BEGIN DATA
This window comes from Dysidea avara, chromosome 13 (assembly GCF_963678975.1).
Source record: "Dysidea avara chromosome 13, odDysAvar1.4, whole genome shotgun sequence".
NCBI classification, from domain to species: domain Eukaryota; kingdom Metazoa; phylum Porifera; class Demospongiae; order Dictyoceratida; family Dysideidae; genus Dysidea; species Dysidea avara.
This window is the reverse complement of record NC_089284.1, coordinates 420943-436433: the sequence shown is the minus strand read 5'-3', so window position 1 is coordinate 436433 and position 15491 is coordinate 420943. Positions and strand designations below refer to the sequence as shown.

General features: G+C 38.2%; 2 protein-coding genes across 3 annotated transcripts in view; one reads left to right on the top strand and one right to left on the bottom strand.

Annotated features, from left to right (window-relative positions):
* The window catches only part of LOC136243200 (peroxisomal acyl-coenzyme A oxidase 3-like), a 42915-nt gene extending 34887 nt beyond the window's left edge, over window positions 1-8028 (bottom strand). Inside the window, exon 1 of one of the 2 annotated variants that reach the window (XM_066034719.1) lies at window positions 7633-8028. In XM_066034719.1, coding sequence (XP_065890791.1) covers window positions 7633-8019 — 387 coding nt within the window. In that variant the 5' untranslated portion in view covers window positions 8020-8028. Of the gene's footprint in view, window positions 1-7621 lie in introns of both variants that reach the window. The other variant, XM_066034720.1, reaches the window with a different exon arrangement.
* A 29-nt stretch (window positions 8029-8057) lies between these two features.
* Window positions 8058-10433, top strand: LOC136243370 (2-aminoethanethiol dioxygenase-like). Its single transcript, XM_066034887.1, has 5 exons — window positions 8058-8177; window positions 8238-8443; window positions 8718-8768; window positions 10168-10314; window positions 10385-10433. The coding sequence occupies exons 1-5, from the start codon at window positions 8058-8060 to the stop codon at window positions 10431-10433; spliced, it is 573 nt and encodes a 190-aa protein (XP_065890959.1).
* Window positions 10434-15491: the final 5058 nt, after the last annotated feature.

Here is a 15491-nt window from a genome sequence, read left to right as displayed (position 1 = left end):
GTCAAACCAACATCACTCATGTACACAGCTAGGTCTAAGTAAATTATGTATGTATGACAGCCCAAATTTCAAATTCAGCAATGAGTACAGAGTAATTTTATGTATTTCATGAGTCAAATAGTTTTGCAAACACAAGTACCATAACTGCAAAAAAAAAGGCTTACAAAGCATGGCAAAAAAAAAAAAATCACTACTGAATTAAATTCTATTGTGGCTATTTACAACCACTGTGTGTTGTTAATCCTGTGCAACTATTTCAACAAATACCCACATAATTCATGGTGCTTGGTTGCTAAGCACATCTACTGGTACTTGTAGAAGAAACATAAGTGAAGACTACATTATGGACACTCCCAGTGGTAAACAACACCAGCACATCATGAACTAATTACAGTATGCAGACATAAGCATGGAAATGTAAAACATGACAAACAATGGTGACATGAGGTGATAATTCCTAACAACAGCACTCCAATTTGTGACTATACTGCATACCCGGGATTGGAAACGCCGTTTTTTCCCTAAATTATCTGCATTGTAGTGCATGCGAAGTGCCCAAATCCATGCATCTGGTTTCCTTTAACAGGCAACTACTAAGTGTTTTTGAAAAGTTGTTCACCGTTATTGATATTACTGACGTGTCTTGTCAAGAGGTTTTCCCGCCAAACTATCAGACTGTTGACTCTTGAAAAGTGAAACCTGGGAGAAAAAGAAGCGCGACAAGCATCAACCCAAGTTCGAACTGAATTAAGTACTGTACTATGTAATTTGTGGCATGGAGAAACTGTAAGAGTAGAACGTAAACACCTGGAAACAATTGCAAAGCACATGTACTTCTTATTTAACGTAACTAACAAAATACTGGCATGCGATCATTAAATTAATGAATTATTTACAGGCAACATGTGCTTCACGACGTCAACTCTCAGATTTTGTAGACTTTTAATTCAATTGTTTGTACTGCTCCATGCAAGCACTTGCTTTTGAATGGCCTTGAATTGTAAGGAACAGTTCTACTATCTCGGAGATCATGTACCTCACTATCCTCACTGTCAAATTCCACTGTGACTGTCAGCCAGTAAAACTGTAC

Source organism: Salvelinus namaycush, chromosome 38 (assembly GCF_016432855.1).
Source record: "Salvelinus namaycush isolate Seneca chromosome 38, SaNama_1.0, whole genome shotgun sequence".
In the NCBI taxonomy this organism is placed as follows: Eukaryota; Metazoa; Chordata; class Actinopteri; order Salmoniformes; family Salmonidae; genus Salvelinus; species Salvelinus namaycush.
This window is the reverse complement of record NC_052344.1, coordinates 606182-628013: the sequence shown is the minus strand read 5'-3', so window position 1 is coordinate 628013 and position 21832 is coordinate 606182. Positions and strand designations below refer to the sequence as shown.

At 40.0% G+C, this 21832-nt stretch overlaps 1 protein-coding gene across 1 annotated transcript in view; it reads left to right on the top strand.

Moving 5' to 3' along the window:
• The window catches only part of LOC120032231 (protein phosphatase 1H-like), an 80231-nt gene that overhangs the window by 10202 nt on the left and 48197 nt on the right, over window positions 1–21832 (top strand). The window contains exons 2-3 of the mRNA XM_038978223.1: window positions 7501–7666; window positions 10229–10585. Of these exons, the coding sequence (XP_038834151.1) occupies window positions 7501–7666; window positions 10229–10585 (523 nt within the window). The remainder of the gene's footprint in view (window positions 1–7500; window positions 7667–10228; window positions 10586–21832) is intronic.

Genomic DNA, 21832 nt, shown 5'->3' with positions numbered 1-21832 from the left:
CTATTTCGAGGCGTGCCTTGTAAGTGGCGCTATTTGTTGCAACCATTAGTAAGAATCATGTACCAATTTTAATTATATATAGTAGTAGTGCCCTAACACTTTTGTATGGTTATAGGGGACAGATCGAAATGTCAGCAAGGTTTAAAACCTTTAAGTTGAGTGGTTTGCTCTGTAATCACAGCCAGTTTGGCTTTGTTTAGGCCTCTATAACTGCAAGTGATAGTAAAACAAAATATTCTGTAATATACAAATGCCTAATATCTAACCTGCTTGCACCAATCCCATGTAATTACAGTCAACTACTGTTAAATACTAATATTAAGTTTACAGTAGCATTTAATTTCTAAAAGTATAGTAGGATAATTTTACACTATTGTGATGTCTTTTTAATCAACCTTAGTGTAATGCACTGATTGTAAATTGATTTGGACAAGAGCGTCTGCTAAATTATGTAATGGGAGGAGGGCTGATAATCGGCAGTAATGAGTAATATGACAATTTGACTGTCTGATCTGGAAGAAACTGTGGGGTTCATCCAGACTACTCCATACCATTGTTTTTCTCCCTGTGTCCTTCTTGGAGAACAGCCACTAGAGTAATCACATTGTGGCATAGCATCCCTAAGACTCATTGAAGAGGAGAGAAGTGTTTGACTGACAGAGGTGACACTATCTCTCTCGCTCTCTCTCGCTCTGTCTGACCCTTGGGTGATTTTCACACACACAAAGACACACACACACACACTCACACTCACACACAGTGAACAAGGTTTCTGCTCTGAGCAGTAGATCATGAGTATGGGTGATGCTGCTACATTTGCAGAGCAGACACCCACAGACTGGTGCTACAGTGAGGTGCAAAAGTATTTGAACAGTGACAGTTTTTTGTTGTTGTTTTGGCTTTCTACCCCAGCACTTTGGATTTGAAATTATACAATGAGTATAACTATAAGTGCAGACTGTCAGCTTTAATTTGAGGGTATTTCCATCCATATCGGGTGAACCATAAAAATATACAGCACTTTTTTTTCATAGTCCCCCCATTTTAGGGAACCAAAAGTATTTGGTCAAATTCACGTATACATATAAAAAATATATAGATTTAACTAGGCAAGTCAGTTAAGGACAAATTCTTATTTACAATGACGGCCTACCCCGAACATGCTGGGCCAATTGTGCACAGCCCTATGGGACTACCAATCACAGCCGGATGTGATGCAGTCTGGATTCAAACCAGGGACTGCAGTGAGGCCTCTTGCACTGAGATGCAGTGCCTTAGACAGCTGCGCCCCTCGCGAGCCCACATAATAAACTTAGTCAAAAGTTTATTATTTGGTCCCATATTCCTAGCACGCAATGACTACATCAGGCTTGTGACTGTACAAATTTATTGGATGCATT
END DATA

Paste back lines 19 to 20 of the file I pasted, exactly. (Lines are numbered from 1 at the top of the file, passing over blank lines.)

• The window catches only part of LOC120032231 (protein phosphatase 1H-like), an 80231-nt gene that overhangs the window by 10202 nt on the left and 48197 nt on the right, over window positions 1–21832 (top strand). The window contains exons 2-3 of the mRNA XM_038978223.1: window positions 7501–7666; window positions 10229–10585. Of these exons, the coding sequence (XP_038834151.1) occupies window positions 7501–7666; window positions 10229–10585 (523 nt within the window). The remainder of the gene's footprint in view (window positions 1–7500; window positions 7667–10228; window positions 10586–21832) is intronic.

Genomic DNA, 21832 nt, shown 5'->3' with positions numbered 1-21832 from the left: